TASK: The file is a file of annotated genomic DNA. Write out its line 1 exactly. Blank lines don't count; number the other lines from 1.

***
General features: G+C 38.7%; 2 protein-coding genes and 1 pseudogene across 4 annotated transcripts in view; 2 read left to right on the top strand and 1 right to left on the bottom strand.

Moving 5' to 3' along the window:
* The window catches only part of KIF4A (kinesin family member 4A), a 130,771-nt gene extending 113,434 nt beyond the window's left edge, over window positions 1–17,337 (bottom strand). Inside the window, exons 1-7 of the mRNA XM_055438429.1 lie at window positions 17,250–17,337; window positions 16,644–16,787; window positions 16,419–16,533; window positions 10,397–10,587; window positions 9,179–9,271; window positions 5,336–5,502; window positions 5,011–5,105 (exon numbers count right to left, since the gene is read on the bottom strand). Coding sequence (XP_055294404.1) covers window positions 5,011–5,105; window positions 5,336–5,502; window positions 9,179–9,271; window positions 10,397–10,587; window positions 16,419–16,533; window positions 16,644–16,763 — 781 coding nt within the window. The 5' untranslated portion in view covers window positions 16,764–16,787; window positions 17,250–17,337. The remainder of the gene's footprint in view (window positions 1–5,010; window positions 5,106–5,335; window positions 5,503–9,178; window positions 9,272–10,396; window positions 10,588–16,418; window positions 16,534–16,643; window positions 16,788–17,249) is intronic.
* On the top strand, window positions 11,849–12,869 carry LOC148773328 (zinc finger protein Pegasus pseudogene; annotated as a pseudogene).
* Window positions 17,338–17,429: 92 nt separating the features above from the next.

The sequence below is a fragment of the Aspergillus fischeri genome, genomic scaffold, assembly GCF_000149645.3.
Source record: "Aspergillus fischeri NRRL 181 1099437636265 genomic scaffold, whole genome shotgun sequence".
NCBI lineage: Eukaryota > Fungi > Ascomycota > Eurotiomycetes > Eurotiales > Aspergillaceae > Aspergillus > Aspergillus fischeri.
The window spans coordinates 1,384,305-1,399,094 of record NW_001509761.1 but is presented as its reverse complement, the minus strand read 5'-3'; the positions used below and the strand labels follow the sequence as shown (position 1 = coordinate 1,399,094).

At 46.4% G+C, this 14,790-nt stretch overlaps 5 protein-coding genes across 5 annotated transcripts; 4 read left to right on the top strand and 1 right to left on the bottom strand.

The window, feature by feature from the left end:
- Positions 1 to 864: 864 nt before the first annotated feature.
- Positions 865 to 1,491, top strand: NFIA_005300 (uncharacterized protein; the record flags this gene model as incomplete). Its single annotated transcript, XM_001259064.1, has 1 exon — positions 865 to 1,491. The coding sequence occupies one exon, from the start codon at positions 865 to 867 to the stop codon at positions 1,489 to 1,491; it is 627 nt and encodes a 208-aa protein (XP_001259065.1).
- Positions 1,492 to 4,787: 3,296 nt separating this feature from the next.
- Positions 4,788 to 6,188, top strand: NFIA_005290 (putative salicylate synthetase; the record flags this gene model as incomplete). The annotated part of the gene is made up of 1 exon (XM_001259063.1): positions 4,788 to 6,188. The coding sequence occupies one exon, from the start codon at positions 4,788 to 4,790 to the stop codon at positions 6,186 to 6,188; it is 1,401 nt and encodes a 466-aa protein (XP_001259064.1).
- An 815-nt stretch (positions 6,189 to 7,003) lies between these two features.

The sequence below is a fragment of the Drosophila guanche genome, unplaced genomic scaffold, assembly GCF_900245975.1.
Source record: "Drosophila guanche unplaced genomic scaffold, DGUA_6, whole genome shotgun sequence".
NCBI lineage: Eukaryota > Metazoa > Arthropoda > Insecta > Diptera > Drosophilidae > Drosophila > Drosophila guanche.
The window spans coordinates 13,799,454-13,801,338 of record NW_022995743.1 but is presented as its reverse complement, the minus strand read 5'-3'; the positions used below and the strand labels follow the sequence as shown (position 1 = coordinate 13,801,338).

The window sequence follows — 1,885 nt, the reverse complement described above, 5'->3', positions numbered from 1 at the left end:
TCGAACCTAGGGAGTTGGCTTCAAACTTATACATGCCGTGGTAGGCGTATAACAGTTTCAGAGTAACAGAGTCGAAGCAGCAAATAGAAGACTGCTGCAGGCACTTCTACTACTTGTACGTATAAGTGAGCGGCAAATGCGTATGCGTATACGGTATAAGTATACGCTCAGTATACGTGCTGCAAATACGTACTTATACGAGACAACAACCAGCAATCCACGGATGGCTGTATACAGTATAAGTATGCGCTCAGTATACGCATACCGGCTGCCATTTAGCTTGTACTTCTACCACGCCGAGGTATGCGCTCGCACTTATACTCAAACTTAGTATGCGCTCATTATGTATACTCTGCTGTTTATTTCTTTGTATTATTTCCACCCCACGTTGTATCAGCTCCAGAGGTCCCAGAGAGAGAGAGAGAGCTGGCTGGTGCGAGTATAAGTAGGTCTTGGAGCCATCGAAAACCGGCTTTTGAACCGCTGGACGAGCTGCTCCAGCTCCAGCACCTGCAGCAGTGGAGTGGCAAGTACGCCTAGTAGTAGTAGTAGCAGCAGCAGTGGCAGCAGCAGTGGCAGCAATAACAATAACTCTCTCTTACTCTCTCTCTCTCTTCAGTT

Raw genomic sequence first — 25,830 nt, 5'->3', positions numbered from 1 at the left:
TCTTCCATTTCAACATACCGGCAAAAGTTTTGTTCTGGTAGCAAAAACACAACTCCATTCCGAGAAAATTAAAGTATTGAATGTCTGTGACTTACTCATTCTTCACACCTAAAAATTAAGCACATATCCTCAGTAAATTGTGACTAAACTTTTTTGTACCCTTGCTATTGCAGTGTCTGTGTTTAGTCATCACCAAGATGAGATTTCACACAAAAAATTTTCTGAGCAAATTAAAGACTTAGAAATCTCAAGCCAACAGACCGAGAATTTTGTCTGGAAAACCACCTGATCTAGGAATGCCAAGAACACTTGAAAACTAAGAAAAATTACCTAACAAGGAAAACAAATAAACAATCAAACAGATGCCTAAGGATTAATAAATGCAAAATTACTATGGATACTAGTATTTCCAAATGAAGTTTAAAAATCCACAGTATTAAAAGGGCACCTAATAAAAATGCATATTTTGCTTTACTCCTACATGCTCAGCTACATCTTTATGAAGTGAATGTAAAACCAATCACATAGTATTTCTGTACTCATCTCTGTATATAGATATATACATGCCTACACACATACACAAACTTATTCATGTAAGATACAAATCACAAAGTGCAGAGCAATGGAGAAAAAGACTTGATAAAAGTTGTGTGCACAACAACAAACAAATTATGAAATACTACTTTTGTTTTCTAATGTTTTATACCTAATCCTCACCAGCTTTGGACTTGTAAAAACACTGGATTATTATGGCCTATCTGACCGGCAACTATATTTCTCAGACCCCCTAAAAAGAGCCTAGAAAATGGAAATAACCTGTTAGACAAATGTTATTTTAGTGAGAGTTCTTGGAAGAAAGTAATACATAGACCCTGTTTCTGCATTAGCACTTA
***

General features: G+C 38.7%; 2 protein-coding genes and 1 pseudogene across 4 annotated transcripts in view; 2 read left to right on the top strand and 1 right to left on the bottom strand.